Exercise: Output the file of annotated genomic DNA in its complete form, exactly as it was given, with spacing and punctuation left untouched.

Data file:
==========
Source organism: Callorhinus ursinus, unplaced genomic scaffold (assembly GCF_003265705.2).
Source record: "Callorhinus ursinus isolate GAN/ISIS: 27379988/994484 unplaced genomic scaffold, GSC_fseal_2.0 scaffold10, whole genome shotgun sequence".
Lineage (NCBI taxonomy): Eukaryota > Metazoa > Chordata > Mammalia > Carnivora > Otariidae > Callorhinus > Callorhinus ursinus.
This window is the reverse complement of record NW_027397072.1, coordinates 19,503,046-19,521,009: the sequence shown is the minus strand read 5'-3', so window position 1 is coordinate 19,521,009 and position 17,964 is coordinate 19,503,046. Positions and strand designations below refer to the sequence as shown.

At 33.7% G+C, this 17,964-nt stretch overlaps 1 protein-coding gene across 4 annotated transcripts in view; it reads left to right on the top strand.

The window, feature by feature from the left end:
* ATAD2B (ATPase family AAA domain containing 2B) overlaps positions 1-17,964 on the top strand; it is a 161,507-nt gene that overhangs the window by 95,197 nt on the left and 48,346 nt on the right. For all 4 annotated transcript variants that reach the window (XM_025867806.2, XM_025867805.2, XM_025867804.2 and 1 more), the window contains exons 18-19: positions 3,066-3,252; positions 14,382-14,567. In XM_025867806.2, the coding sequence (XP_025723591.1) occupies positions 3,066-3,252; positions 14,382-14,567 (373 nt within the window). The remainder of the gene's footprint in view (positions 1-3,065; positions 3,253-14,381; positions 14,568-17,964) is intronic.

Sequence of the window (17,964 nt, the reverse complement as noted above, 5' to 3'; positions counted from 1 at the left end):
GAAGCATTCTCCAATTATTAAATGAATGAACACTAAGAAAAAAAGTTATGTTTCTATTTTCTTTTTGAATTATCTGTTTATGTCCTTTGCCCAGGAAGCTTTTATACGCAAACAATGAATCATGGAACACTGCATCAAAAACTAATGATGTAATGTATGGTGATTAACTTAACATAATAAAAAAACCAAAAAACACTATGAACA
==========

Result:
Source organism: Callorhinus ursinus, unplaced genomic scaffold (assembly GCF_003265705.2).
Source record: "Callorhinus ursinus isolate GAN/ISIS: 27379988/994484 unplaced genomic scaffold, GSC_fseal_2.0 scaffold10, whole genome shotgun sequence".
Lineage (NCBI taxonomy): Eukaryota > Metazoa > Chordata > Mammalia > Carnivora > Otariidae > Callorhinus > Callorhinus ursinus.
This window is the reverse complement of record NW_027397072.1, coordinates 19,503,046-19,521,009: the sequence shown is the minus strand read 5'-3', so window position 1 is coordinate 19,521,009 and position 17,964 is coordinate 19,503,046. Positions and strand designations below refer to the sequence as shown.

At 33.7% G+C, this 17,964-nt stretch overlaps 1 protein-coding gene across 4 annotated transcripts in view; it reads left to right on the top strand.

The window, feature by feature from the left end:
* ATAD2B (ATPase family AAA domain containing 2B) overlaps positions 1-17,964 on the top strand; it is a 161,507-nt gene that overhangs the window by 95,197 nt on the left and 48,346 nt on the right. For all 4 annotated transcript variants that reach the window (XM_025867806.2, XM_025867805.2, XM_025867804.2 and 1 more), the window contains exons 18-19: positions 3,066-3,252; positions 14,382-14,567. In XM_025867806.2, the coding sequence (XP_025723591.1) occupies positions 3,066-3,252; positions 14,382-14,567 (373 nt within the window). The remainder of the gene's footprint in view (positions 1-3,065; positions 3,253-14,381; positions 14,568-17,964) is intronic.

Sequence of the window (17,964 nt, the reverse complement as noted above, 5' to 3'; positions counted from 1 at the left end):
GAAGCATTCTCCAATTATTAAATGAATGAACACTAAGAAAAAAAGTTATGTTTCTATTTTCTTTTTGAATTATCTGTTTATGTCCTTTGCCCAGGAAGCTTTTATACGCAAACAATGAATCATGGAACACTGCATCAAAAACTAATGATGTAATGTATGGTGATTAACTTAACATAATAAAAAAACCAAAAAACACTATGAACA